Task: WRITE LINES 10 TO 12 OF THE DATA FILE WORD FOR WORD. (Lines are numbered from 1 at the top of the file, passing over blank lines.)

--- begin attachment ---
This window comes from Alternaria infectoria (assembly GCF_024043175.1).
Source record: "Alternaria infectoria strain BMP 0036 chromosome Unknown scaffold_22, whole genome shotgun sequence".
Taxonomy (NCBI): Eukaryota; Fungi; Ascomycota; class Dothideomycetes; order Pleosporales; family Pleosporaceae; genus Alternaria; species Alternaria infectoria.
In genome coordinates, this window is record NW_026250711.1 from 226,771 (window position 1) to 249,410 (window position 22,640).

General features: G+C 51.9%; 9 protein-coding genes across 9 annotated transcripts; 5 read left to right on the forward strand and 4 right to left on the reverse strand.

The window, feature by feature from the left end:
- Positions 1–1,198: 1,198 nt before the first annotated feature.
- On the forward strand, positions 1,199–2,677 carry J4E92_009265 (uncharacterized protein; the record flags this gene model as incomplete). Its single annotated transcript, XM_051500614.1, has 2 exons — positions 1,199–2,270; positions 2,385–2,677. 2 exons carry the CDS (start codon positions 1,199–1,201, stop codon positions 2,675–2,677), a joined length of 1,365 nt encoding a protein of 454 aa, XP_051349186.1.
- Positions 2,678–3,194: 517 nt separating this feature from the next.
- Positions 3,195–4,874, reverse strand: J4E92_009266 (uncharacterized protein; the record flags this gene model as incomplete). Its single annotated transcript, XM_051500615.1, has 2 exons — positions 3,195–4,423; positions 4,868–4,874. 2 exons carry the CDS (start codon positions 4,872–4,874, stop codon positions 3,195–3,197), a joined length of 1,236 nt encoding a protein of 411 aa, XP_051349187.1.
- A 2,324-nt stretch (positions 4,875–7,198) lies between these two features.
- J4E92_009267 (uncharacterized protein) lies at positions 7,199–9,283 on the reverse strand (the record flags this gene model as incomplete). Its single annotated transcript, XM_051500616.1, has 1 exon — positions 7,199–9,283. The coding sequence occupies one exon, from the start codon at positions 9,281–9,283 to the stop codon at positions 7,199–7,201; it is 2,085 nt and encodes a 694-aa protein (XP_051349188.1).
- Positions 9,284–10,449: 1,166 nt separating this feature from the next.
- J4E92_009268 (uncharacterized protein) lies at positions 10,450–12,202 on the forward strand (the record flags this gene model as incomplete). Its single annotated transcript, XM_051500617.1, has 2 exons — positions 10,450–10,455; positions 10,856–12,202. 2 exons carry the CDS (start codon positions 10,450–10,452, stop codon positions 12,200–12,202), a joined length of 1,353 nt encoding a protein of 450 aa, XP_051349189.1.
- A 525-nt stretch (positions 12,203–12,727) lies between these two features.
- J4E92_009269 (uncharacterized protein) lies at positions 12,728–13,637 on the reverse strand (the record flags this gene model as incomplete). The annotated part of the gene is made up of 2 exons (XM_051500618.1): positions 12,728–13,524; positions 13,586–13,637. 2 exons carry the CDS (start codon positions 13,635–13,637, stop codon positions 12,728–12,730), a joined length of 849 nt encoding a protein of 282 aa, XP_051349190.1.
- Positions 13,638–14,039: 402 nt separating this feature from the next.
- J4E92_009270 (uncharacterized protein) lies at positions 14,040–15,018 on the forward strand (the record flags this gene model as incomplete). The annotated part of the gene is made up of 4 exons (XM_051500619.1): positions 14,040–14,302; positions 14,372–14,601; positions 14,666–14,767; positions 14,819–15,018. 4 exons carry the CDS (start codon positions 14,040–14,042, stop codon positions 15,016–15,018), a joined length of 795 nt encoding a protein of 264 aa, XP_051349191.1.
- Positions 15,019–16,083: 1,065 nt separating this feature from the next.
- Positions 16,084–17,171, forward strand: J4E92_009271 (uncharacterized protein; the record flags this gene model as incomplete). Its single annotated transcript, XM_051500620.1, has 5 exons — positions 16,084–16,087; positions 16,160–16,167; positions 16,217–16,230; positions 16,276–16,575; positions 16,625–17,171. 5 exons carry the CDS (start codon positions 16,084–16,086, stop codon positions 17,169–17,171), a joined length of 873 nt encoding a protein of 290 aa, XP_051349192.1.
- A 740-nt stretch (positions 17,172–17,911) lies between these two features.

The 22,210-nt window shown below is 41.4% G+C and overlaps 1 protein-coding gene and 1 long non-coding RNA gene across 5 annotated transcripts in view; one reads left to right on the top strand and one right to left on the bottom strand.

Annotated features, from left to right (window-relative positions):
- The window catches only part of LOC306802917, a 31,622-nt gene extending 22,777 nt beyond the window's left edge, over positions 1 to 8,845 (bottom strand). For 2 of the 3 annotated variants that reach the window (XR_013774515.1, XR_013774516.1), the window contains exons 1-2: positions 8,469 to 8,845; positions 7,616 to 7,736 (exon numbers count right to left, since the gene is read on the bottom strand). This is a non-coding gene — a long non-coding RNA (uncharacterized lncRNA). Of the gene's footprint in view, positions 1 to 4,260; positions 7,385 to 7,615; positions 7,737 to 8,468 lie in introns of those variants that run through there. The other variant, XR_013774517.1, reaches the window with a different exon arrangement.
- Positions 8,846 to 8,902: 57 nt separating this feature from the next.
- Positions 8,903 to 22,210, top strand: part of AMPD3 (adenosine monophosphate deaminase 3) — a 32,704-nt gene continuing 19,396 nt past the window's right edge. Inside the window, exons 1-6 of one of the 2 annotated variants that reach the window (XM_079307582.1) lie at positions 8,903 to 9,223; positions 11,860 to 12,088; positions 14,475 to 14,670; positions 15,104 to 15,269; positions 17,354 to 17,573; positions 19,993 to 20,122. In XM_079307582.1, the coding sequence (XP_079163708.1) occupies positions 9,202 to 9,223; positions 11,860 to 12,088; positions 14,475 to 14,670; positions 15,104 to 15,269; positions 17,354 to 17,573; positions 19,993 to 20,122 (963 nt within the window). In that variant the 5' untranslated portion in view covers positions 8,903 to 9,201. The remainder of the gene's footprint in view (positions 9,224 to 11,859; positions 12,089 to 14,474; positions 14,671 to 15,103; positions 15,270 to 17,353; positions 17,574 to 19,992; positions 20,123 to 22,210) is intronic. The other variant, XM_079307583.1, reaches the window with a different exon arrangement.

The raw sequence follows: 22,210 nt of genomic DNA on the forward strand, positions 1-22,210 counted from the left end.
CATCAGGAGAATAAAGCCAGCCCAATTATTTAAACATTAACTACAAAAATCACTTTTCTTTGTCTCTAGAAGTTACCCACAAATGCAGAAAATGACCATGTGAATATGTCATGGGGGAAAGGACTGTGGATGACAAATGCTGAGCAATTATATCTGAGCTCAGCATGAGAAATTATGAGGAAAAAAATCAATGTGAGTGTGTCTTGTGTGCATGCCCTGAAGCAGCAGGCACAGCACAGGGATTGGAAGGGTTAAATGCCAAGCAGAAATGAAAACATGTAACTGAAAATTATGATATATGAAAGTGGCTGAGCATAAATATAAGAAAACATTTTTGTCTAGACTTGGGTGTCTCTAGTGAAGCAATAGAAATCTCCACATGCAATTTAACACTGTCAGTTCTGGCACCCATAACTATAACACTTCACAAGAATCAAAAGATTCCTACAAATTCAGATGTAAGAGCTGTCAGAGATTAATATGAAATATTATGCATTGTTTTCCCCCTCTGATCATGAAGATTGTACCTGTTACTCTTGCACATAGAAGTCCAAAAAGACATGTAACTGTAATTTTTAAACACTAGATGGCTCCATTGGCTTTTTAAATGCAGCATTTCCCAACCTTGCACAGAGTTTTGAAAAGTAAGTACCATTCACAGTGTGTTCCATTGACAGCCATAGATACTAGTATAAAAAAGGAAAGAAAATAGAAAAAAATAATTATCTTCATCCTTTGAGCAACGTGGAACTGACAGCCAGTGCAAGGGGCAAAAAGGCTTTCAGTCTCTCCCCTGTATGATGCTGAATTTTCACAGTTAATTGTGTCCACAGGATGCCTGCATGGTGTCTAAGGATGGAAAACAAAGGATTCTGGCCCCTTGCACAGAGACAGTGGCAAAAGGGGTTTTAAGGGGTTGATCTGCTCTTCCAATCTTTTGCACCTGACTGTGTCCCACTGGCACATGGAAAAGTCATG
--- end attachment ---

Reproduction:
- Positions 3,195–4,874, reverse strand: J4E92_009266 (uncharacterized protein; the record flags this gene model as incomplete). Its single annotated transcript, XM_051500615.1, has 2 exons — positions 3,195–4,423; positions 4,868–4,874. 2 exons carry the CDS (start codon positions 4,872–4,874, stop codon positions 3,195–3,197), a joined length of 1,236 nt encoding a protein of 411 aa, XP_051349187.1.
- A 2,324-nt stretch (positions 4,875–7,198) lies between these two features.
- J4E92_009267 (uncharacterized protein) lies at positions 7,199–9,283 on the reverse strand (the record flags this gene model as incomplete). Its single annotated transcript, XM_051500616.1, has 1 exon — positions 7,199–9,283. The coding sequence occupies one exon, from the start codon at positions 9,281–9,283 to the stop codon at positions 7,199–7,201; it is 2,085 nt and encodes a 694-aa protein (XP_051349188.1).